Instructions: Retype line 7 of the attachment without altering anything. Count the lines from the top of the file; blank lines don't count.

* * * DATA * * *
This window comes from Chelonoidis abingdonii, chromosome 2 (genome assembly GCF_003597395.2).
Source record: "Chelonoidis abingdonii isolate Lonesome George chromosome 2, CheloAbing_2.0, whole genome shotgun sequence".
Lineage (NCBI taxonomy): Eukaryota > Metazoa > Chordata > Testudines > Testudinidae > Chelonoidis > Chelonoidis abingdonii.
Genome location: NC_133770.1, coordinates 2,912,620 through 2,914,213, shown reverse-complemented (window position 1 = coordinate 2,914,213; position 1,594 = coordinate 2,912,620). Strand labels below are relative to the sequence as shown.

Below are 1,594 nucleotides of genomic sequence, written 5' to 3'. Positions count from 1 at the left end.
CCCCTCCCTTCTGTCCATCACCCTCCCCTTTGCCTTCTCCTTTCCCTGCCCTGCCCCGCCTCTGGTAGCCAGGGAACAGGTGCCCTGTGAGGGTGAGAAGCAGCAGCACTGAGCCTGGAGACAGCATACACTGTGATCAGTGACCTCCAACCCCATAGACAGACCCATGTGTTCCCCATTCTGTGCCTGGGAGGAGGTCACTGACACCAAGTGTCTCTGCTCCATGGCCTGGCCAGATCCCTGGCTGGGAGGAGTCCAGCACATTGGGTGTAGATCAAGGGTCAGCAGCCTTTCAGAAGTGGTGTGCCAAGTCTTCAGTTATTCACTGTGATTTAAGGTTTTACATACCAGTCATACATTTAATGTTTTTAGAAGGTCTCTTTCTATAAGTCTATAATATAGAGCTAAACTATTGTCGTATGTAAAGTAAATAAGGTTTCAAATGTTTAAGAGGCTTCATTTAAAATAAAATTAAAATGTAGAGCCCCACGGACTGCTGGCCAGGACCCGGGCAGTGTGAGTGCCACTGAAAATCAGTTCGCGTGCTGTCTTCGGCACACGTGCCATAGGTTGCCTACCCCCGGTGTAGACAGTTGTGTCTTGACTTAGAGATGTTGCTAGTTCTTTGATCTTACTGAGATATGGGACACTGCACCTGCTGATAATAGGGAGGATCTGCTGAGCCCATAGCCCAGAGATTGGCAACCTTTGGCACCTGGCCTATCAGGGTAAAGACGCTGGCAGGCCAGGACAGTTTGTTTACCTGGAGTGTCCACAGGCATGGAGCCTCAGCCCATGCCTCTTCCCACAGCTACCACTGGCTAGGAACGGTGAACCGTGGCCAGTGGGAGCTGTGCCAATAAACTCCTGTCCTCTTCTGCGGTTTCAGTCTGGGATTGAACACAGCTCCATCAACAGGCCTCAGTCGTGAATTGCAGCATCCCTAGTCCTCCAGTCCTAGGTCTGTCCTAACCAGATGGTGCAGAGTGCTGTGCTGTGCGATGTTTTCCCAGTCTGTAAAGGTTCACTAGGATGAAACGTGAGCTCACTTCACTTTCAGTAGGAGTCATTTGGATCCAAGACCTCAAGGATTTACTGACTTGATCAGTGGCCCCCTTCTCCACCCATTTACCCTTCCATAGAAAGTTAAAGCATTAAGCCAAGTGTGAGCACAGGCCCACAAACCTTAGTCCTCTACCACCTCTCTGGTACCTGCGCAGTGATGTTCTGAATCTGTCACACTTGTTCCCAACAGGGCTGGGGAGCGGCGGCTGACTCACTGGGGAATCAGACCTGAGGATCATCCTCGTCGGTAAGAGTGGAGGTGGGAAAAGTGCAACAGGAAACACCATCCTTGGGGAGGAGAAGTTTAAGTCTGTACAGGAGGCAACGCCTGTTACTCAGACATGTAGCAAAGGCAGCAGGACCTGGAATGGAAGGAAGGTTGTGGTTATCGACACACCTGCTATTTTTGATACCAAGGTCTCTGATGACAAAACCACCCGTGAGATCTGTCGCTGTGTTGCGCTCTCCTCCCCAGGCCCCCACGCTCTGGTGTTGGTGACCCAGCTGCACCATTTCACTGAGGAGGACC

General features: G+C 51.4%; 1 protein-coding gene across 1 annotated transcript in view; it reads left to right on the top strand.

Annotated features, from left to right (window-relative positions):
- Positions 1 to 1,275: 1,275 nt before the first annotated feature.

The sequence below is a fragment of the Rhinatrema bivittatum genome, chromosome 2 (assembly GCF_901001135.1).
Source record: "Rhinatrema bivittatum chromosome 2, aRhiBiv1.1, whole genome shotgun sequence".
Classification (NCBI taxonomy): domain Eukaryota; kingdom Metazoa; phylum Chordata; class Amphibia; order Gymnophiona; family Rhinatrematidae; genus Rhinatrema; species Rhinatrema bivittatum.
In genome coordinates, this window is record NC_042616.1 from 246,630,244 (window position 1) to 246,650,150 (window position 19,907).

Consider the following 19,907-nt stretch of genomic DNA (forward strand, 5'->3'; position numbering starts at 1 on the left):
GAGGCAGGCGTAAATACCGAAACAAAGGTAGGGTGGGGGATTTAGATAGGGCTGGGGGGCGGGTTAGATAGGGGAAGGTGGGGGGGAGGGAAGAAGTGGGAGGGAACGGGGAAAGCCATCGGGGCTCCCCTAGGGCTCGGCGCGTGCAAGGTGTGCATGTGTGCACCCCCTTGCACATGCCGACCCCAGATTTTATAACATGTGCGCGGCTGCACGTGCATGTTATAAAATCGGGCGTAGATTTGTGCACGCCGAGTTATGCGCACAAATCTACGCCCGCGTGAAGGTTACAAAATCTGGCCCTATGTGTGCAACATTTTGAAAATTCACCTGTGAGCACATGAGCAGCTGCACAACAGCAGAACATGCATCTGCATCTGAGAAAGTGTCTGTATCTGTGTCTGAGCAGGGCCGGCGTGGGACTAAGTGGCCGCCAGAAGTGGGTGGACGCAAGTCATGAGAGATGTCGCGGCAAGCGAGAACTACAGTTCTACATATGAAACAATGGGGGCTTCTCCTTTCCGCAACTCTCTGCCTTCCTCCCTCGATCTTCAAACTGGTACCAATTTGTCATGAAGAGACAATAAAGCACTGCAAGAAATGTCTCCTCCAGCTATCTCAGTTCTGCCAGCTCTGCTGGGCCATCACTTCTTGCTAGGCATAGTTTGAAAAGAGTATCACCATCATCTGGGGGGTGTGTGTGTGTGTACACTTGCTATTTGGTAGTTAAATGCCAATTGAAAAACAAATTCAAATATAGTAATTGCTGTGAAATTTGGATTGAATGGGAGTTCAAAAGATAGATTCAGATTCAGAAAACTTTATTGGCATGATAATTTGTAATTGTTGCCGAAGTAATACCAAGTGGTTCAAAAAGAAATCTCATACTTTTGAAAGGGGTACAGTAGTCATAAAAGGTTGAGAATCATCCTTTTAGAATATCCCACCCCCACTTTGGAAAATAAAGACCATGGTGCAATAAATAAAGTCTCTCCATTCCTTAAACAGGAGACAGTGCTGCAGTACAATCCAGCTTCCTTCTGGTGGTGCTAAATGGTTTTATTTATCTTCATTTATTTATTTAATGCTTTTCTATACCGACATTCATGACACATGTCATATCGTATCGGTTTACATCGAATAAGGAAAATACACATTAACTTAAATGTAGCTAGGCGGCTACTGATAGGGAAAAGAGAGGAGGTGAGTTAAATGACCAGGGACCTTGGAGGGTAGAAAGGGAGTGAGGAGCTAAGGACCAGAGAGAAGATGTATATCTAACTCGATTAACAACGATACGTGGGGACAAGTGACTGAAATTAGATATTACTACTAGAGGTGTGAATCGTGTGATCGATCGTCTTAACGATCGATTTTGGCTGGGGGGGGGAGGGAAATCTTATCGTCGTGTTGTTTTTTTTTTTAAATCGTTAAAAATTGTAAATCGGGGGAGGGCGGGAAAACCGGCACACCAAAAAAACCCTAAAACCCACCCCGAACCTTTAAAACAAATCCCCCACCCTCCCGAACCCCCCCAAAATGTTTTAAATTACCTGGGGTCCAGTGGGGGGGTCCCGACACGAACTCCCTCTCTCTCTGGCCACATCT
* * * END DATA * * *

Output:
General features: G+C 51.4%; 1 protein-coding gene across 1 annotated transcript in view; it reads left to right on the top strand.